Try this diaphragmatic breathing technique:
- Lie on your back on a flat surface or in bed, with your knees bent and your head supported. You can use a pillow under your knees to support your legs. Place one hand on your upper chest and the other just below your rib cage. This will allow you to feel your diaphragm move as you breathe
- Breathe in slowly through your nose so that your stomach moves out against your hand. The hand on your chest should remain as still as possible
- Tighten your stomach muscles, letting them fall inward as you exhale through your nose. The hand on your upper chest must remain as still as possible
- As you inhale, draw the air deep into your lower abdomen, imagining a balloon expanding in that region
- Exhale and allow the balloon to slowly and steadily deflate. Be sure not to force the air out of the balloon. Simply allow the air to release naturally. Relaxation comes mainly from the exhale, not the inhale
- To breathe with your diaphragm, place your awareness on your navel as you breathe
Yogic breathing exercises
A recent study found that yogic breathing very likely reduces physiological strain and mental workload, ultimately meaning less stress and strain, thereby resulting in optimal human performance and wellbeing. In fact, yoga has a number of pranayama (breathing exercises) that are great at beating stress, relieving muscular tension and calming the mind.
One such example is the alternate nostril breathing exercise (Nadi Shodhana):
- Take the thumb of the right finger and close off the right nostril
- Inhale deeply and slowly through the left nostril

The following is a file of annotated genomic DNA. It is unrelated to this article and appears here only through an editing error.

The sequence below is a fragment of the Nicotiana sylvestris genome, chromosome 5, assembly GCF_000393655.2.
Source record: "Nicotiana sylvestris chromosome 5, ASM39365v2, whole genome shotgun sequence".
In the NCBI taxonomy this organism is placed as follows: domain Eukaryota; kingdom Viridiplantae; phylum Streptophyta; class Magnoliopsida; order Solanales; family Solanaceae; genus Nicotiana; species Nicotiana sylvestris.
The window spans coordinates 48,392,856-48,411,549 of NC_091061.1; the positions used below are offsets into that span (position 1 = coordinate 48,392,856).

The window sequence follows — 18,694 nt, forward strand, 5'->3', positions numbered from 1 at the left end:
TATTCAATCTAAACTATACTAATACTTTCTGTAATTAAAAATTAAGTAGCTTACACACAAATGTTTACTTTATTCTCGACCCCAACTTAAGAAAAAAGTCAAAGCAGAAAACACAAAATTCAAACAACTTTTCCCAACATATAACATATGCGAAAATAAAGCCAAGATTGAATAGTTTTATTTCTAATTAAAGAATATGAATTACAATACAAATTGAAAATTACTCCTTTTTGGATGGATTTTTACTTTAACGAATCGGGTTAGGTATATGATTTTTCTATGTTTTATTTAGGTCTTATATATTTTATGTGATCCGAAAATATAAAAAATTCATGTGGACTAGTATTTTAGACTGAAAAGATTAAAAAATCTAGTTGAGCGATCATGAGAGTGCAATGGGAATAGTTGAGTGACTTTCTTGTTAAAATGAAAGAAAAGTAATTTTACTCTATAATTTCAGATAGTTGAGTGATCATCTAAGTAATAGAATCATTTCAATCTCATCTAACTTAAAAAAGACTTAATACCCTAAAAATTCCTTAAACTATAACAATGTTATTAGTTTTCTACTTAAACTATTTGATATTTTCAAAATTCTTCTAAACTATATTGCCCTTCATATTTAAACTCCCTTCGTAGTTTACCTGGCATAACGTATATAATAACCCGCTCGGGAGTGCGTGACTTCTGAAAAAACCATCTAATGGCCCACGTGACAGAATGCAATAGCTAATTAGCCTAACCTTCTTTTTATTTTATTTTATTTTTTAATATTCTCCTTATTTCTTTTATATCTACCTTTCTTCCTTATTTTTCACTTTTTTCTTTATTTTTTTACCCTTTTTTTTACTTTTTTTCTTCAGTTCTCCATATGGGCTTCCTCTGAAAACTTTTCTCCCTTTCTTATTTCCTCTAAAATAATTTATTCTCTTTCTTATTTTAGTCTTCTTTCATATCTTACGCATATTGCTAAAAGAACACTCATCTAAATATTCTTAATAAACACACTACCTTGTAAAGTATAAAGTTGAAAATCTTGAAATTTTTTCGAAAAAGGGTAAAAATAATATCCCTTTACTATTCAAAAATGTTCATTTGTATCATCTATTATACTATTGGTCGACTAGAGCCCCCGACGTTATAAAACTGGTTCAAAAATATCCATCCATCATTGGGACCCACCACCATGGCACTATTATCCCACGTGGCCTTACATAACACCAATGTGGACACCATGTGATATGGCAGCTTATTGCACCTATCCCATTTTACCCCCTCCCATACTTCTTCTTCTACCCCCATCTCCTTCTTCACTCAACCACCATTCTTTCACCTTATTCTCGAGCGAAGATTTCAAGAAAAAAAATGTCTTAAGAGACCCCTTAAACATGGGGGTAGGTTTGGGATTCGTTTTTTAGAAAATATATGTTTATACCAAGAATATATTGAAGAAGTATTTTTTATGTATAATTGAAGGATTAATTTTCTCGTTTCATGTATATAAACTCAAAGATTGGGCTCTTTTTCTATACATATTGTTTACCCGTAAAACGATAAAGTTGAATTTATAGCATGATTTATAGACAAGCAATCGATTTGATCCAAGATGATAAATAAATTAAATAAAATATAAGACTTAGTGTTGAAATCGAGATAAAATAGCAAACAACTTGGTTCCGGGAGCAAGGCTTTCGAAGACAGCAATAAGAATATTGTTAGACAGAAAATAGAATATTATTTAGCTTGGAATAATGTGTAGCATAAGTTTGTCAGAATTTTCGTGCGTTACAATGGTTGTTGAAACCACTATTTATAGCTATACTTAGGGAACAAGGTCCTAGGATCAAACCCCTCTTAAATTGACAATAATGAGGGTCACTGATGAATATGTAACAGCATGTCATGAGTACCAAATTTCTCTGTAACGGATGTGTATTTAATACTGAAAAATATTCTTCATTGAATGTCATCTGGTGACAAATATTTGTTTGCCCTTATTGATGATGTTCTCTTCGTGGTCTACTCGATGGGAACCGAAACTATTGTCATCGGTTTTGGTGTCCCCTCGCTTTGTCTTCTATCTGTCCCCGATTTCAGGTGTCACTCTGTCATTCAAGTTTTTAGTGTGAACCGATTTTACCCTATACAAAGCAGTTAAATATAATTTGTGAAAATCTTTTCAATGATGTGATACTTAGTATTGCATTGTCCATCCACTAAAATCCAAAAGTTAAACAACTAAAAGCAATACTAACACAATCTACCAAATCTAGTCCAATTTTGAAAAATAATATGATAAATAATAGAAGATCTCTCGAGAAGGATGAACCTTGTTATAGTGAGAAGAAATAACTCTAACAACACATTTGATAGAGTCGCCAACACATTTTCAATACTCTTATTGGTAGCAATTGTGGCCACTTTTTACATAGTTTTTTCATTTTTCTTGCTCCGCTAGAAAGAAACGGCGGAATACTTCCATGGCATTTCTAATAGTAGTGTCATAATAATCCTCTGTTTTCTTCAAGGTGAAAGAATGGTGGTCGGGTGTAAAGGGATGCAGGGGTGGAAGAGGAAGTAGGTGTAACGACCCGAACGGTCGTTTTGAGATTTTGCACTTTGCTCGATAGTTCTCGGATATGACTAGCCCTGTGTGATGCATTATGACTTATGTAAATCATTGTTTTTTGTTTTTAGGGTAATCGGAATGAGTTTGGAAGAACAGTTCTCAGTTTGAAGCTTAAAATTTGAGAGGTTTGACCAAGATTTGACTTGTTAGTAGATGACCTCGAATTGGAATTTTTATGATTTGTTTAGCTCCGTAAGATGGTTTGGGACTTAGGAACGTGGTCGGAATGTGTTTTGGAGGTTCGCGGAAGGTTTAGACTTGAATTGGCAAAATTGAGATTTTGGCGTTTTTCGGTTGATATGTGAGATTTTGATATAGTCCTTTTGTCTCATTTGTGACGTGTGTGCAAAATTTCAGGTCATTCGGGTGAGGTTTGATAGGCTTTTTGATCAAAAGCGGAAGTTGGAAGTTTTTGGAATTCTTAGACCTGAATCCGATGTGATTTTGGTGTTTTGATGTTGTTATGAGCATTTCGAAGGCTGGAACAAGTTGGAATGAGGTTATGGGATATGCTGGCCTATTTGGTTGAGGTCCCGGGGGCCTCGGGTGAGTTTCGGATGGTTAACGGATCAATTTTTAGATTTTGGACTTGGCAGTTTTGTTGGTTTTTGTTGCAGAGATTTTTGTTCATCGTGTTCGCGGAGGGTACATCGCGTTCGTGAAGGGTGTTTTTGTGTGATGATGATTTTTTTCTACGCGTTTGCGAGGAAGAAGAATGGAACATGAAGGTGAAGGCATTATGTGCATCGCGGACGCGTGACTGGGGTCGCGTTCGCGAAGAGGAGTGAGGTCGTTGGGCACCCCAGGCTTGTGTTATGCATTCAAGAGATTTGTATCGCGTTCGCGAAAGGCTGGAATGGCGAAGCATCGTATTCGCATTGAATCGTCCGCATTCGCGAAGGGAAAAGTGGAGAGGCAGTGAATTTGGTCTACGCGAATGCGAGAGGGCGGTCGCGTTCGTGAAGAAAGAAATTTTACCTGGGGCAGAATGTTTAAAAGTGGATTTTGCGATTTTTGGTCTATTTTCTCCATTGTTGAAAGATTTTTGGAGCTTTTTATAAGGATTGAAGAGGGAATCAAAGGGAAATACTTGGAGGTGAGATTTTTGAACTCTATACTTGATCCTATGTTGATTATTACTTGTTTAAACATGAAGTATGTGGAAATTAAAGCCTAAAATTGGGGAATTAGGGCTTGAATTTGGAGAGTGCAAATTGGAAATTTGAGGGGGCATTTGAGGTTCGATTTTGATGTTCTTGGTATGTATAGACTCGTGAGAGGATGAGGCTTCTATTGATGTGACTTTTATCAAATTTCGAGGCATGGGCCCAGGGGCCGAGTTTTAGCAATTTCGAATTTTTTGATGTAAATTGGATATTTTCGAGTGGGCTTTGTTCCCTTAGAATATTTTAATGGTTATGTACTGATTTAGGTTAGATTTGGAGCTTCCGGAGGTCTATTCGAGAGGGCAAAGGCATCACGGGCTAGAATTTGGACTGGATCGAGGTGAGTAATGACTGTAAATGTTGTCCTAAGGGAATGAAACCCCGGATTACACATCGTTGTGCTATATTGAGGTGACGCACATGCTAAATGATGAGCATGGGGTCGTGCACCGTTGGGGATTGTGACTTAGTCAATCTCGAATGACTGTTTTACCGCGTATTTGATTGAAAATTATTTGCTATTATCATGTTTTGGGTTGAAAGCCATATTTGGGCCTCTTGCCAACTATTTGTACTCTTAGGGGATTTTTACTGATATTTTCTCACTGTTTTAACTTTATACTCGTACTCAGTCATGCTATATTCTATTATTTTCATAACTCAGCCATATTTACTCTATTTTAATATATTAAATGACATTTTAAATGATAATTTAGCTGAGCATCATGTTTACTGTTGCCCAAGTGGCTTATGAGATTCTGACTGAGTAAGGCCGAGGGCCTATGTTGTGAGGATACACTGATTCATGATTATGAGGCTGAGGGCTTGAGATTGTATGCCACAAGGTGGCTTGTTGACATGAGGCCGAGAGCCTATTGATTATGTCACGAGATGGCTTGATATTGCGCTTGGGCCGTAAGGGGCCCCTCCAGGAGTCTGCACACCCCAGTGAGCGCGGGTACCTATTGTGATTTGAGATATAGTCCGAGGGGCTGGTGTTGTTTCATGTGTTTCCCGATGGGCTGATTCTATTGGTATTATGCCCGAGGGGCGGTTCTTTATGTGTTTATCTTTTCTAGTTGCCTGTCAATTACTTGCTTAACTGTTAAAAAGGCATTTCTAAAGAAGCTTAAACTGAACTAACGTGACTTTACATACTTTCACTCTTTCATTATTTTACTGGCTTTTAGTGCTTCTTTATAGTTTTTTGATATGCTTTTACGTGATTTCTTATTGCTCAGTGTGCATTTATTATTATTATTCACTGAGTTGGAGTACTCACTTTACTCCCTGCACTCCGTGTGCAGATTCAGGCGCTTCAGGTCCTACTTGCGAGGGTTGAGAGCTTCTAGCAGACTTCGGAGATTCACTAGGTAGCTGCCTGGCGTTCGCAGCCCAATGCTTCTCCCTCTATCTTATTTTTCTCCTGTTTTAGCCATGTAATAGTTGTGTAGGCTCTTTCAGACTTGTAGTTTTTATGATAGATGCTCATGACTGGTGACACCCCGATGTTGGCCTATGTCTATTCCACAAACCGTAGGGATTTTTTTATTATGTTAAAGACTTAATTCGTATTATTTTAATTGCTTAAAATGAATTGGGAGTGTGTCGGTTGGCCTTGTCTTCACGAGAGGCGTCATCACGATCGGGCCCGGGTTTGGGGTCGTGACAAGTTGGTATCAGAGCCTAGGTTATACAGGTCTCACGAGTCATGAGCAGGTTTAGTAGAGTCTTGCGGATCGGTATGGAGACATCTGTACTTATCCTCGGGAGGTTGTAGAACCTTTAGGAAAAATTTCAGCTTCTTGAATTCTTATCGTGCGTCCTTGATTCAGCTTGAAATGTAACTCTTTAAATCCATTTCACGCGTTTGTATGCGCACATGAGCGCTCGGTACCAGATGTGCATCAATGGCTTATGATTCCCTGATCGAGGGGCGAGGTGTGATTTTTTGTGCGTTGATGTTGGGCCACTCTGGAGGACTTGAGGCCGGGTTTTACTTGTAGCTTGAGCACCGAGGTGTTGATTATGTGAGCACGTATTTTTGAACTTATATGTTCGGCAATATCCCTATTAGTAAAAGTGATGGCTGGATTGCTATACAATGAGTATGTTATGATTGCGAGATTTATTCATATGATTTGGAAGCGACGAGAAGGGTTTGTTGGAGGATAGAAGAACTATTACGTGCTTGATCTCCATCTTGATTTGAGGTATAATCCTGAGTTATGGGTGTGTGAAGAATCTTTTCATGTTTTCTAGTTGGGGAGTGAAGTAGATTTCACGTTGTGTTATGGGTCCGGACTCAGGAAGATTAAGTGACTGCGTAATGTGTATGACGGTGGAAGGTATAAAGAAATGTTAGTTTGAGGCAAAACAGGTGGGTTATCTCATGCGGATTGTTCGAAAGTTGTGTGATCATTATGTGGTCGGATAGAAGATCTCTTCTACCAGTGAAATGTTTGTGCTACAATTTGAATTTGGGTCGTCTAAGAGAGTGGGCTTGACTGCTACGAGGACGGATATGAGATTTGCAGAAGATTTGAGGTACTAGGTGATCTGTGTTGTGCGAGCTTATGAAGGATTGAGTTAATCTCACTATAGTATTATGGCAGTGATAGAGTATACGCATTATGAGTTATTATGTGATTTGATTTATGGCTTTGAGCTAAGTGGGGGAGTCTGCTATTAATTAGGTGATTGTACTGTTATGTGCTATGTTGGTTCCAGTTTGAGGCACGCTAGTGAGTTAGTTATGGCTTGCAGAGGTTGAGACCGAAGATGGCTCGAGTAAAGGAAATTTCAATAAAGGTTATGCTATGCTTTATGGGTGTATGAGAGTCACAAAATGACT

- Use the right pinkie finger to close off the left nostril and exhale slowly through the right nostril
- Continue this alternate breathing for a three to 30 minutes
Additionally, the Chopra Centre’s on the go pranayama is handy for shaking off work-related stress:
- Gently close your lips and breathe through your nose
- Trace the movement of your inhale down past your chest into your belly
- Relax your jaw. Let your tongue fall away from the roof of your mouth and unclench any clenched teeth
- Practice counting – count to five on the inhale and five again on the exhale
- Repeat for as long as you need until you feel centered
Emphasis on the exhale
When we realise we are breathing shallow breaths, our natural response is to take a deep breath in. However, it’s often the act of exhaling that we undervalue or forget to do properly. For optimal breathing try:
- Inhale for three seconds
- Exhale for four seconds
- Hold your breath for two seconds and repeat the process
Another extended exhalation exercise that’s great to use when you’re feeling tense, stressed or can’t sleep is the 4-7-8 relaxing breath technique:
- Exhale completely through your mouth, making a whoosh sound
- Close your mouth and inhale quietly through your nose to a mental count of four
- Hold your breath for a count of seven
- Exhale completely through your mouth, making a whoosh sound to a count of eight
- Repeat the cycle three more times for a total of four breaths
Other stress & anxiety beaters
Tactical breathing helps reduce stress and calm you down. It has been used by people in high stress environments like first responders and professional athletes. You can try it by following these steps:
- Breathe in counting one, two, three, four
- Hold your breath and count to four
- Exhale counting one, two, three, four
- Repeat this three to five times. It’s useful to visualise each number as you count
Additionally, throat breathing is another technique that can help you relax, but is a little more difficult to master:
- Close your mouth drawing the air in through your nose. Don’t sniff it in, draw it from the back of your throat
- You will hear a slight hissing noise as air hits the back of your throat. This will happen when you inhale and exhale
- When you choose to return to your normal breathing, keep your eyes closed for a minute or so and become aware of how you feel after the practice
Interestingly, just 10-20 minutes of daily deep breathing can have a profound affect on your life.
If you found this article useful, please share it with your friends and family to help them learn how to breathe properly for the first time.